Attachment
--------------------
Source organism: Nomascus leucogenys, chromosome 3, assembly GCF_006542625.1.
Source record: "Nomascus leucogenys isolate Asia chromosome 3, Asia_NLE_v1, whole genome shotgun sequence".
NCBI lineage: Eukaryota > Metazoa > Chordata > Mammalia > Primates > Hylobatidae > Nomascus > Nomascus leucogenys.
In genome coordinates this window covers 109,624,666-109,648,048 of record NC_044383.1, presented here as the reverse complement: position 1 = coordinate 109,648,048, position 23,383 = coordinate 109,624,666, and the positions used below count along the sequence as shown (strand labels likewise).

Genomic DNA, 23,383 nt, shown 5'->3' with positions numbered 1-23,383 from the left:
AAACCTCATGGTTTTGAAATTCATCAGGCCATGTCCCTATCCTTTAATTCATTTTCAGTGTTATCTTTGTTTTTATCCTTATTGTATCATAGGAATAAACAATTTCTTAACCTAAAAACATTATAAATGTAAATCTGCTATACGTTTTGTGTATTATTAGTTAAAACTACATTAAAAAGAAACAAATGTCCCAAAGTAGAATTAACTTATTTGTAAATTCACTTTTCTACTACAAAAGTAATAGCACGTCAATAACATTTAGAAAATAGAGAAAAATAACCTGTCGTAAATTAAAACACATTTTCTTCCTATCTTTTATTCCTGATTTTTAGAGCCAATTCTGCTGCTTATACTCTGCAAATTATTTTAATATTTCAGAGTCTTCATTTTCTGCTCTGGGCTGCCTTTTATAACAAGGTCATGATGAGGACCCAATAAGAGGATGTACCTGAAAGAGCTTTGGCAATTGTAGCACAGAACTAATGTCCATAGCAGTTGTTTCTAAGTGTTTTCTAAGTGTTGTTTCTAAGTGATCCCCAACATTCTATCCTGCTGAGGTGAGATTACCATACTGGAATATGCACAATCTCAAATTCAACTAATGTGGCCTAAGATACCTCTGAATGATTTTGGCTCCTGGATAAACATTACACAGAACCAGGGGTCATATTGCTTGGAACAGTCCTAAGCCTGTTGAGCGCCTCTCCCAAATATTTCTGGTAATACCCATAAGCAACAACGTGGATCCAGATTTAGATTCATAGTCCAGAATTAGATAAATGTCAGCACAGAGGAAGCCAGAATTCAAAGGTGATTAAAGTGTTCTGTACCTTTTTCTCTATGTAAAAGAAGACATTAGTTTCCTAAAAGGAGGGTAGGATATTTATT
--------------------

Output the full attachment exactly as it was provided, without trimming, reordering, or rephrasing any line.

Source organism: Nomascus leucogenys, chromosome 3, assembly GCF_006542625.1.
Source record: "Nomascus leucogenys isolate Asia chromosome 3, Asia_NLE_v1, whole genome shotgun sequence".
NCBI lineage: Eukaryota > Metazoa > Chordata > Mammalia > Primates > Hylobatidae > Nomascus > Nomascus leucogenys.
In genome coordinates this window covers 109,624,666-109,648,048 of record NC_044383.1, presented here as the reverse complement: position 1 = coordinate 109,648,048, position 23,383 = coordinate 109,624,666, and the positions used below count along the sequence as shown (strand labels likewise).

Genomic DNA, 23,383 nt, shown 5'->3' with positions numbered 1-23,383 from the left:
AAACCTCATGGTTTTGAAATTCATCAGGCCATGTCCCTATCCTTTAATTCATTTTCAGTGTTATCTTTGTTTTTATCCTTATTGTATCATAGGAATAAACAATTTCTTAACCTAAAAACATTATAAATGTAAATCTGCTATACGTTTTGTGTATTATTAGTTAAAACTACATTAAAAAGAAACAAATGTCCCAAAGTAGAATTAACTTATTTGTAAATTCACTTTTCTACTACAAAAGTAATAGCACGTCAATAACATTTAGAAAATAGAGAAAAATAACCTGTCGTAAATTAAAACACATTTTCTTCCTATCTTTTATTCCTGATTTTTAGAGCCAATTCTGCTGCTTATACTCTGCAAATTATTTTAATATTTCAGAGTCTTCATTTTCTGCTCTGGGCTGCCTTTTATAACAAGGTCATGATGAGGACCCAATAAGAGGATGTACCTGAAAGAGCTTTGGCAATTGTAGCACAGAACTAATGTCCATAGCAGTTGTTTCTAAGTGTTTTCTAAGTGTTGTTTCTAAGTGATCCCCAACATTCTATCCTGCTGAGGTGAGATTACCATACTGGAATATGCACAATCTCAAATTCAACTAATGTGGCCTAAGATACCTCTGAATGATTTTGGCTCCTGGATAAACATTACACAGAACCAGGGGTCATATTGCTTGGAACAGTCCTAAGCCTGTTGAGCGCCTCTCCCAAATATTTCTGGTAATACCCATAAGCAACAACGTGGATCCAGATTTAGATTCATAGTCCAGAATTAGATAAATGTCAGCACAGAGGAAGCCAGAATTCAAAGGTGATTAAAGTGTTCTGTACCTTTTTCTCTATGTAAAAGAAGACATTAGTTTCCTAAAAGGAGGGTAGGATATTTATT